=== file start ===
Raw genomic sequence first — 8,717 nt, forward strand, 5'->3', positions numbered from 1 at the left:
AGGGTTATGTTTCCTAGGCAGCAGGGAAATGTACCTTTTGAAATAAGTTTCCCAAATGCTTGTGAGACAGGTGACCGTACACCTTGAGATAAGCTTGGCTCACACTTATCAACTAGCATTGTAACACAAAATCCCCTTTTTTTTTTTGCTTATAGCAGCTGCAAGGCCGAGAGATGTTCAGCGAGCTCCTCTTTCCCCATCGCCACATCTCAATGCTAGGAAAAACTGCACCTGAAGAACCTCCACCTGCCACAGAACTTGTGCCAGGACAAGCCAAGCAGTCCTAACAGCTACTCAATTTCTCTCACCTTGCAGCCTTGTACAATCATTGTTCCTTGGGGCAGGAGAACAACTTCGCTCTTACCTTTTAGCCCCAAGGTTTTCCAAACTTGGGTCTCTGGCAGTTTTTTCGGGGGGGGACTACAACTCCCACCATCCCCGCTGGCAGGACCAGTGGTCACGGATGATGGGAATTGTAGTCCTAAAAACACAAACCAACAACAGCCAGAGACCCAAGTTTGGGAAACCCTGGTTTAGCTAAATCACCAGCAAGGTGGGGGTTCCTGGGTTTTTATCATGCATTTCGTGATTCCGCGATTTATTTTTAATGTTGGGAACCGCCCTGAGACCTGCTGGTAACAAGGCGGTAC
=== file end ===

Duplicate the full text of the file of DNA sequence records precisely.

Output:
Raw genomic sequence first — 8,717 nt, forward strand, 5'->3', positions numbered from 1 at the left:
AGGGTTATGTTTCCTAGGCAGCAGGGAAATGTACCTTTTGAAATAAGTTTCCCAAATGCTTGTGAGACAGGTGACCGTACACCTTGAGATAAGCTTGGCTCACACTTATCAACTAGCATTGTAACACAAAATCCCCTTTTTTTTTTTGCTTATAGCAGCTGCAAGGCCGAGAGATGTTCAGCGAGCTCCTCTTTCCCCATCGCCACATCTCAATGCTAGGAAAAACTGCACCTGAAGAACCTCCACCTGCCACAGAACTTGTGCCAGGACAAGCCAAGCAGTCCTAACAGCTACTCAATTTCTCTCACCTTGCAGCCTTGTACAATCATTGTTCCTTGGGGCAGGAGAACAACTTCGCTCTTACCTTTTAGCCCCAAGGTTTTCCAAACTTGGGTCTCTGGCAGTTTTTTCGGGGGGGGACTACAACTCCCACCATCCCCGCTGGCAGGACCAGTGGTCACGGATGATGGGAATTGTAGTCCTAAAAACACAAACCAACAACAGCCAGAGACCCAAGTTTGGGAAACCCTGGTTTAGCTAAATCACCAGCAAGGTGGGGGTTCCTGGGTTTTTATCATGCATTTCGTGATTCCGCGATTTATTTTTAATGTTGGGAACCGCCCTGAGACCTGCTGGTAACAAGGCGGTAC